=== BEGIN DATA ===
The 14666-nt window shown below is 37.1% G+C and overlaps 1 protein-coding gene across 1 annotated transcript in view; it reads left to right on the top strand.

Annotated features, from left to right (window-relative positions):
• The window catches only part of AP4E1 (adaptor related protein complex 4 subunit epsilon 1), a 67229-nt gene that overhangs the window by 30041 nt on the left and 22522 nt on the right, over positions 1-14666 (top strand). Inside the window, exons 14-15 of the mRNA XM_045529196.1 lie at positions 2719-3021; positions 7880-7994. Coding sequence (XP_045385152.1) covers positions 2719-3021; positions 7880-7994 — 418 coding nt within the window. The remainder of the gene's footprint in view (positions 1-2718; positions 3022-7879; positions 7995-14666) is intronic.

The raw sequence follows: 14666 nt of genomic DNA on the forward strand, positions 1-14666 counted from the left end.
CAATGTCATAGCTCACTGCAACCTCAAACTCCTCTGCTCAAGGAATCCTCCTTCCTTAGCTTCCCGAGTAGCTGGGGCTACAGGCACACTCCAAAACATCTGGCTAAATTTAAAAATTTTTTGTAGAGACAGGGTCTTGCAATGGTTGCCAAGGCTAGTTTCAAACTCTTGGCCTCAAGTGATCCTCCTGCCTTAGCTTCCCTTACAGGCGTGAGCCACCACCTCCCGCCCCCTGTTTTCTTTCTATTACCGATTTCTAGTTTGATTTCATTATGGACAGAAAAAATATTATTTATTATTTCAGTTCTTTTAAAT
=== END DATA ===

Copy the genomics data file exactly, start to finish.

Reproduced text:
The 14666-nt window shown below is 37.1% G+C and overlaps 1 protein-coding gene across 1 annotated transcript in view; it reads left to right on the top strand.

Annotated features, from left to right (window-relative positions):
• The window catches only part of AP4E1 (adaptor related protein complex 4 subunit epsilon 1), a 67229-nt gene that overhangs the window by 30041 nt on the left and 22522 nt on the right, over positions 1-14666 (top strand). Inside the window, exons 14-15 of the mRNA XM_045529196.1 lie at positions 2719-3021; positions 7880-7994. Coding sequence (XP_045385152.1) covers positions 2719-3021; positions 7880-7994 — 418 coding nt within the window. The remainder of the gene's footprint in view (positions 1-2718; positions 3022-7879; positions 7995-14666) is intronic.

The raw sequence follows: 14666 nt of genomic DNA on the forward strand, positions 1-14666 counted from the left end.
CAATGTCATAGCTCACTGCAACCTCAAACTCCTCTGCTCAAGGAATCCTCCTTCCTTAGCTTCCCGAGTAGCTGGGGCTACAGGCACACTCCAAAACATCTGGCTAAATTTAAAAATTTTTTGTAGAGACAGGGTCTTGCAATGGTTGCCAAGGCTAGTTTCAAACTCTTGGCCTCAAGTGATCCTCCTGCCTTAGCTTCCCTTACAGGCGTGAGCCACCACCTCCCGCCCCCTGTTTTCTTTCTATTACCGATTTCTAGTTTGATTTCATTATGGACAGAAAAAATATTATTTATTATTTCAGTTCTTTTAAAT